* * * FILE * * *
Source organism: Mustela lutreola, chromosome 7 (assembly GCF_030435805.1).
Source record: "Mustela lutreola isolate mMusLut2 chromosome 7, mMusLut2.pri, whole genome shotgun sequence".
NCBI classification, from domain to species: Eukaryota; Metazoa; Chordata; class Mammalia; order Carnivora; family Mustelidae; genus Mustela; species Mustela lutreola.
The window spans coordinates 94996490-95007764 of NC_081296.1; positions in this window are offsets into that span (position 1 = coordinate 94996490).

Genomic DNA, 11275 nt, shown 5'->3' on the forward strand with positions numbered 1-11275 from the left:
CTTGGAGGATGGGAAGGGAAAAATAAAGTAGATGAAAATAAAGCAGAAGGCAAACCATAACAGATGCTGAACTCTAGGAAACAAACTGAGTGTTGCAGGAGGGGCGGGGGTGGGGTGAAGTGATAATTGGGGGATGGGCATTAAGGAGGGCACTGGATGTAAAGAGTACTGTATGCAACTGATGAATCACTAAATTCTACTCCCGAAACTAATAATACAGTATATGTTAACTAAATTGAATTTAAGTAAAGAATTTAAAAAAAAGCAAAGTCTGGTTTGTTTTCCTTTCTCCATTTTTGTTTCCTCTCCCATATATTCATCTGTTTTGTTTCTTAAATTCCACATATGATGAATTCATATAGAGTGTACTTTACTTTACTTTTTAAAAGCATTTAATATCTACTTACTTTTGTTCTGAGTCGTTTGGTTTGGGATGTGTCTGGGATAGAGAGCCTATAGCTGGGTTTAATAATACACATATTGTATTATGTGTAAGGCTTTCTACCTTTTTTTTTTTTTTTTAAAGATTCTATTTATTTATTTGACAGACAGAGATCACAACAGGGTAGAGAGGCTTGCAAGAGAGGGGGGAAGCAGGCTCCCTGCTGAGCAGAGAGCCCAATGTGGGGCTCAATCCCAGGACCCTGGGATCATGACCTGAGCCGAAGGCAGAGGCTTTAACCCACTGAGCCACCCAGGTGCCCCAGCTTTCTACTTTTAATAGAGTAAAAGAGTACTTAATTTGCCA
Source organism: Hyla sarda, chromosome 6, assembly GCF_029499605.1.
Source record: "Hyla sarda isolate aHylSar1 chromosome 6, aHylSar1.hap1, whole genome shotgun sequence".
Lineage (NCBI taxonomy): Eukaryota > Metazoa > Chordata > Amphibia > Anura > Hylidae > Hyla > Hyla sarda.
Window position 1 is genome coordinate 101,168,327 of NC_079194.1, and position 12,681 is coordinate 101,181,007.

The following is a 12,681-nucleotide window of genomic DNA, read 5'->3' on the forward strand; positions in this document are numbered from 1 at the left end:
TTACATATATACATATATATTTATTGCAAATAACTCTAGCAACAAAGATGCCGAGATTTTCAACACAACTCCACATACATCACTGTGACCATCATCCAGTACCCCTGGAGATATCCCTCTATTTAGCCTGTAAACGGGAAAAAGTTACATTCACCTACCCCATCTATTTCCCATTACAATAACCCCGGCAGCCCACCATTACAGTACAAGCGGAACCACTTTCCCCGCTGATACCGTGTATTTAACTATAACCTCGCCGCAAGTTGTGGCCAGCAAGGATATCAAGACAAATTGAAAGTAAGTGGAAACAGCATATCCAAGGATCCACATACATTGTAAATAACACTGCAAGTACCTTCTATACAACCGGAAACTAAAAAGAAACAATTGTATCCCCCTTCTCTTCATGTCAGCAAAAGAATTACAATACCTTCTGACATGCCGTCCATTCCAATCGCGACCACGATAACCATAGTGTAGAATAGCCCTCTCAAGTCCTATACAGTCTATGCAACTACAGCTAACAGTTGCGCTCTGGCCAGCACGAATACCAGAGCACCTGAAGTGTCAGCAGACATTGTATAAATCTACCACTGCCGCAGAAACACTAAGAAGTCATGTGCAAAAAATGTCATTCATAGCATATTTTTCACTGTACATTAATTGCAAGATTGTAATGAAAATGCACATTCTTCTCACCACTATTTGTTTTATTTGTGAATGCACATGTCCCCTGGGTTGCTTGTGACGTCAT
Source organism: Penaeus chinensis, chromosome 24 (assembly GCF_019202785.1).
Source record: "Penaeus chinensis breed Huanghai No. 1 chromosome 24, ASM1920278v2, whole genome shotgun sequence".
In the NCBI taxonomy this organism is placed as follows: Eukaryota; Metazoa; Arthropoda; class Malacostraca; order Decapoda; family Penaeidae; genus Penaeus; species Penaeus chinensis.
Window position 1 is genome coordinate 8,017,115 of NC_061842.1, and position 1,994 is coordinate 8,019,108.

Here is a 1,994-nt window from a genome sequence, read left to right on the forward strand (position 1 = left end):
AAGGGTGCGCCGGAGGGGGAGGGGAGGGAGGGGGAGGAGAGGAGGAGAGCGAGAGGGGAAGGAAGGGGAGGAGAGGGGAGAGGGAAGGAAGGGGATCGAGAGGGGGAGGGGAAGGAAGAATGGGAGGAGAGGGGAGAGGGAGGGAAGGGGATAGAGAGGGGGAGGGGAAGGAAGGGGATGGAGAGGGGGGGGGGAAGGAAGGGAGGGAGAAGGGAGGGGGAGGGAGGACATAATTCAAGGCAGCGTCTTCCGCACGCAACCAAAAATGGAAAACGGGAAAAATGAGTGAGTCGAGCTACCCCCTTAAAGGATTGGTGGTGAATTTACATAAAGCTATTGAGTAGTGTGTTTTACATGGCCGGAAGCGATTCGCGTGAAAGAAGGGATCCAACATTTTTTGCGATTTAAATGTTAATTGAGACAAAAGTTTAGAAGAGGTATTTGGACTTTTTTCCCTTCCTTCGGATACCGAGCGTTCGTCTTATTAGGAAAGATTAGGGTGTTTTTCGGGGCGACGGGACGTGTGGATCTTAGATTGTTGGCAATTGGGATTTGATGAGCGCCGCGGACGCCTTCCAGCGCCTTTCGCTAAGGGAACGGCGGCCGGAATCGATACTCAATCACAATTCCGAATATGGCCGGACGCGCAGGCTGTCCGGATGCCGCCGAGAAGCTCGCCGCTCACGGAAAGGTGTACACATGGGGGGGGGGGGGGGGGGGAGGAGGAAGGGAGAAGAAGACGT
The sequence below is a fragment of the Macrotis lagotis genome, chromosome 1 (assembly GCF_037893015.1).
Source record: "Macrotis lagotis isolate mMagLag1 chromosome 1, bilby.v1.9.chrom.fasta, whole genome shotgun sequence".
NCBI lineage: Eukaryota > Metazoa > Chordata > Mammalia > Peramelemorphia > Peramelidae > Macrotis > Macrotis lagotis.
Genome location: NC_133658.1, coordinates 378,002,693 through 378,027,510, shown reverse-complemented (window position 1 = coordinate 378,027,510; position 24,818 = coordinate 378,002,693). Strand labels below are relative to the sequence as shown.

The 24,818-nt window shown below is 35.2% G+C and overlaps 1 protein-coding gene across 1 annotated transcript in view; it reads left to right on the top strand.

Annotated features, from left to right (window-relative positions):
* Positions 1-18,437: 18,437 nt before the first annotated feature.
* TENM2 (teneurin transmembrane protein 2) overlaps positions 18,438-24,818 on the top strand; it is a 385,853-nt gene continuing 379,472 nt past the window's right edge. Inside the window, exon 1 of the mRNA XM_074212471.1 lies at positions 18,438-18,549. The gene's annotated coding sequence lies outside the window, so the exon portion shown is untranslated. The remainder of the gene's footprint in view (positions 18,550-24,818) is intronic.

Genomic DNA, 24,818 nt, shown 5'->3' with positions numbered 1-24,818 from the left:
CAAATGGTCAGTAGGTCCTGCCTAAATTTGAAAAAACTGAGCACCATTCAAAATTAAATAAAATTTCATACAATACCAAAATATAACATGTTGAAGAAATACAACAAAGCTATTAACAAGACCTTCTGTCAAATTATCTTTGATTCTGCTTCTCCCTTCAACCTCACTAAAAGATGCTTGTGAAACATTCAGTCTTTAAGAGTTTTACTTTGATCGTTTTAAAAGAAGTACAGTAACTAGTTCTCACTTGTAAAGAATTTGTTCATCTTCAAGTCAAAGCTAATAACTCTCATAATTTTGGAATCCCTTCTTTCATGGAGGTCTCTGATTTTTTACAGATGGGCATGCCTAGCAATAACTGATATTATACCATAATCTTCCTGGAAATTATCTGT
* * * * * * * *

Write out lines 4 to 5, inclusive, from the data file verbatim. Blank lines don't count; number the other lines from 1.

The window spans coordinates 94996490-95007764 of NC_081296.1; positions in this window are offsets into that span (position 1 = coordinate 94996490).

Genomic DNA, 11275 nt, shown 5'->3' on the forward strand with positions numbered 1-11275 from the left: